The long term effect of this is that I always think of Technic bricks with the holes as always being yellow by default.
posted by aubilenon at 3:08 PM on July 3, 2013


I had the Wheeled Warriors giant tank playset, which was cool, but I really wanted their interstellar transport ship playset (which didn't exist because that was a thing on the Star Wars-ripoff cartoon and not the toys).

Later near the end of my action figure days I had a lot of fun building a cardboard sewer hideout for the Turtles. It was pretty intricate as I recall--I definitely tried to make it seem like it was the product of three separate sewer-building periods in NYC history.
posted by infinitewindow at 3:11 PM on July 3, 2013 [2 favorites]


Fun nerdy trivia: in 2008, Hasbro released Matt Trakker, leader of MASK, as a GI Joe figure, establishing that they share the same universe.

Does anyone remember that one Transformer episode where Starscream made all these elaborate plans and almost came out victorious at the end, but instead loses and ends up meeting with some dude dressed in a trenchcoat in the park and the guy ends the conversation by yelling "COBRAAA!"?
posted by Rocket Surgeon at 3:12 PM on July 3, 2013 [4 favorites]


People have mentioned Strawberry Shortcake, but failed to mention the Treehouse. I had GI Joes, Transformers back when they first came out, and lots of playsets, but the Strawberry Shortcake Treehouse was the business.

It was freaking awesome. Notice how the top of the tree is bigger than this kid's head. It could smash down and had a carry handle so you could wrench your back carrying that big thing downstairs to the basement. The treehouse had a full kitchen, microwave, pot rack, extendable stairs, and weighed 150 kid pounds. No lie, every time I draw a tree on a piece of paper to this day, it is a copy of that treehouse.
posted by cashman at 3:13 PM on July 3, 2013 [1 favorite]


SPHINX!
posted by Artw at 3:14 PM on July 3, 2013 [5 favorites]


I was so heartbroken when the cat peed in our GI Joe Headquarters.

There is a number 1 hit country song in there somewhere, but I'm not the guy to write it.
posted by The Bellman at 3:14 PM on July 3, 2013 [9 favorites]


I can't lie... I was a spoiled little shit.

I believe the term I used for people like you was "lucky duck".
posted by Rocket Surgeon at 3:15 PM on July 3, 2013 [2 favorites]


I didn't think anything could compete with the Death Star or the TNG or TOS bridges, but, wow, the USS Flagg is totally rad.

The best playsets I had were the bathtub, the mud pit behind the shed, and the awesome sparawling Barbie mansion we built in the basement out of old ceiling and floor tiles. That thing was like a one-story Winchester Mystery House. With LEGO-and-Easter-egg toilets and a king size master bed made out of an 8-track player.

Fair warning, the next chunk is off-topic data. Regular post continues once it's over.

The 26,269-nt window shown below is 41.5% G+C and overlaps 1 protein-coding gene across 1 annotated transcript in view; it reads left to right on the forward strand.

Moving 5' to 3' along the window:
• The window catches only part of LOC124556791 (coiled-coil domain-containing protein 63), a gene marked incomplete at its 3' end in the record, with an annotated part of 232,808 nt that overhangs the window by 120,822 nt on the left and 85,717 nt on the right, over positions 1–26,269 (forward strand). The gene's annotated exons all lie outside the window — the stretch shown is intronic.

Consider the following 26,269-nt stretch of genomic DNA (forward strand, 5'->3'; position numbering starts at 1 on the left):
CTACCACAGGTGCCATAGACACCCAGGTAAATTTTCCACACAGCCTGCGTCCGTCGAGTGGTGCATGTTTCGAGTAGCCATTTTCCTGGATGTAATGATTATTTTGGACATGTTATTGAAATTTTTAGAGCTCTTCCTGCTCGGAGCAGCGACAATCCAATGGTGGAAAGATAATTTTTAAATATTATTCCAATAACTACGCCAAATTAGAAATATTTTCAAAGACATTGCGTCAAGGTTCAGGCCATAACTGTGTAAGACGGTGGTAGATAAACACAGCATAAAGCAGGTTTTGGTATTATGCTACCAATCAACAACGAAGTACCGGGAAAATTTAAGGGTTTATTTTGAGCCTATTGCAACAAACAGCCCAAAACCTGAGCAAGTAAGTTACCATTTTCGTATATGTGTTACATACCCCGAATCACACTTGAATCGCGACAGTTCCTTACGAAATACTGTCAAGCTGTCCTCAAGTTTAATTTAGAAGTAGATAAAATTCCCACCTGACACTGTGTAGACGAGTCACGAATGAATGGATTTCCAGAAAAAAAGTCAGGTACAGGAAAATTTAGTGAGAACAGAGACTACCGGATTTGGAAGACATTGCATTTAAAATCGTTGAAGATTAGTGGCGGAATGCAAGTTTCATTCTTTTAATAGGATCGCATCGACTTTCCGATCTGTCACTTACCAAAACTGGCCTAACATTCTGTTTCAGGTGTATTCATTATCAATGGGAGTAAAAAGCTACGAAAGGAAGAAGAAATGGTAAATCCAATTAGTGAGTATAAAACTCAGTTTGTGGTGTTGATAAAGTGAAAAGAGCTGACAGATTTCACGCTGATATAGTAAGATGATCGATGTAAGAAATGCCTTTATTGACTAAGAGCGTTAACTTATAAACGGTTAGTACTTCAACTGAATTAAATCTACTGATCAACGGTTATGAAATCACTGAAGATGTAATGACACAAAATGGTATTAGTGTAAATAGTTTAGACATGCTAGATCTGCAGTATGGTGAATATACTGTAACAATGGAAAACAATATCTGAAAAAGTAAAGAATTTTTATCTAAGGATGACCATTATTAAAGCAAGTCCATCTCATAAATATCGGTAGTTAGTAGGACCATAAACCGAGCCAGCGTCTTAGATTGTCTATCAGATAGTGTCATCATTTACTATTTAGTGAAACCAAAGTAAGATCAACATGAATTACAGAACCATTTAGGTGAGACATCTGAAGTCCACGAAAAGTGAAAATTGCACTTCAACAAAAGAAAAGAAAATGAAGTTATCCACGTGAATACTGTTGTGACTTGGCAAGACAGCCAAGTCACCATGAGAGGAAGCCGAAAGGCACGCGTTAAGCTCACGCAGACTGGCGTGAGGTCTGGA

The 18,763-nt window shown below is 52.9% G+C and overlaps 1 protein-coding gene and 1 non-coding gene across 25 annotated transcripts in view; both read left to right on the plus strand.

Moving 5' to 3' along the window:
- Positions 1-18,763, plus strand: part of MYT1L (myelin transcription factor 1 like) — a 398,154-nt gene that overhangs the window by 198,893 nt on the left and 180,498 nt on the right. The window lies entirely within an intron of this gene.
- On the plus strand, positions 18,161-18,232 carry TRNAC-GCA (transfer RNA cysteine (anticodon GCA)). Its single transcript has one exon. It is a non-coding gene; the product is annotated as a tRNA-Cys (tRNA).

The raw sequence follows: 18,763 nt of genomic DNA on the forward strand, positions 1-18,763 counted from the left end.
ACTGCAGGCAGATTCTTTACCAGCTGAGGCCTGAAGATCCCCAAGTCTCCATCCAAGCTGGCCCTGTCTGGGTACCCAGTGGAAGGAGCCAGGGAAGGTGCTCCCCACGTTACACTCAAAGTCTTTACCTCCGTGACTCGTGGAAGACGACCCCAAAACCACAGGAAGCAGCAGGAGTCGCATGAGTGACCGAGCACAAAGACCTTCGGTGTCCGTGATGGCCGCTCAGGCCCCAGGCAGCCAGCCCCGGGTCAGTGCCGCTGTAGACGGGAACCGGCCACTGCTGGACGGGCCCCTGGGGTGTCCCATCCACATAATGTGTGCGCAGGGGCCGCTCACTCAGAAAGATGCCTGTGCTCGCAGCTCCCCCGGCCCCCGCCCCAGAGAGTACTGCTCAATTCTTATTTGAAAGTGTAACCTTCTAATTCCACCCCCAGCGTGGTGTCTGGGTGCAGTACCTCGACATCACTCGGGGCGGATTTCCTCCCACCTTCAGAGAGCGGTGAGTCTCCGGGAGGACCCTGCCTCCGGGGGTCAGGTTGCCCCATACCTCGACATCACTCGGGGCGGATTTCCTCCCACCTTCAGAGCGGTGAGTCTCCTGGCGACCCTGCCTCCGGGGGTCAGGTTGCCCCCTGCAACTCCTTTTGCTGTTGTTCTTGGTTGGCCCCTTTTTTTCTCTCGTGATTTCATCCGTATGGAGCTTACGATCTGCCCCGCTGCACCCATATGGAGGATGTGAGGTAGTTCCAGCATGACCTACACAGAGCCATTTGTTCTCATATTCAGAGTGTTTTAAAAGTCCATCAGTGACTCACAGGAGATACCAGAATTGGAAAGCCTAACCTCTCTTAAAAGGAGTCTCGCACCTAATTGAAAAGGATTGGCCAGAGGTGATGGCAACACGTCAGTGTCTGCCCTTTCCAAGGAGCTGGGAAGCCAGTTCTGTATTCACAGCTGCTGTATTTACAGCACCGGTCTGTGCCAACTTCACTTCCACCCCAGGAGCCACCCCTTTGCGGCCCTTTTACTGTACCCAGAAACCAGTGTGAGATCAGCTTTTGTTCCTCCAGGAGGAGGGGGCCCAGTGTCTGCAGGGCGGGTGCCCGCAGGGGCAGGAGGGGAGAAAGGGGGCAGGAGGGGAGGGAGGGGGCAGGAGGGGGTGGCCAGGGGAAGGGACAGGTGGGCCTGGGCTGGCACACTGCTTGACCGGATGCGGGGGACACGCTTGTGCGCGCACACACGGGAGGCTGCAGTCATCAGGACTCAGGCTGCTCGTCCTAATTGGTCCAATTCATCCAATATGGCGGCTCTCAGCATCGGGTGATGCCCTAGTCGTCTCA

posted by The Underpants Monster at 3:25 PM on July 3, 2013


Jeebus, so much lust there for me.
posted by Purposeful Grimace at 3:26 PM on July 3, 2013


Not nearly enough giant lego pirate ships for my taste.
posted by 2bucksplus at 3:26 PM on July 3, 2013


I totally had that command center. I also had the base that looked like an oil derrick, the one with the stilts. It was a fine docking station for the hovercraft.
posted by DirtyOldTown at 3:27 PM on July 3, 2013


I guess I had a few playsets over the years:

The Star Wars Death Star was basically a plastic frame with cardboard panels that would slot into it. It was fun but did fall apart pretty easily.

G.I.Joe Headquarters was very cool. It had specific slots for the MOBAT and the VAMP (which had a lift so it could shoot through the window slot or over the wall) as well as a command center and a brig for captured Cobra troops.

The G.I.Joe Battle Platform was great for outdoor play because everything but the missiles were attached. I once built a mountain in the snow and perched the platform on top.

Only one kid in my school had the USS Flagg. He was known as the G.I.Joe fiend with indulgent parents. The kind who would buy him multiple Cobra figures so he could have an army. Sigh.
posted by Fleebnork at 3:29 PM on July 3, 2013


No Major Matt Mason Lunar Base? Epic, epic fail.

Indeed. Not only was it totally next week's future when it came out, the commercials were in rhyme. Take that, He-Man and you weak-ass tiny GI Joes!
posted by GenjiandProust at 3:33 PM on July 3, 2013


Fleebnork: "The G.I.Joe Battle Platform was great for outdoor play because everything but the missiles were attached. I once built a mountain in the snow and perched the platform on top. "

HA! That's the one I was trying to remember.
posted by DirtyOldTown at 3:37 PM on July 3, 2013


Actually, if you want to die of jealousy, what will get you isn't who used to have what. It's my friend Mike who, upon moving into a house with a pool, went on eBay and got his kid a whole fleet of original, mint condition GI Joe water vehicles to play with, including the hovercraft, the hydrofoil, the personnel carrier, and several others I forget. This photo is from last month.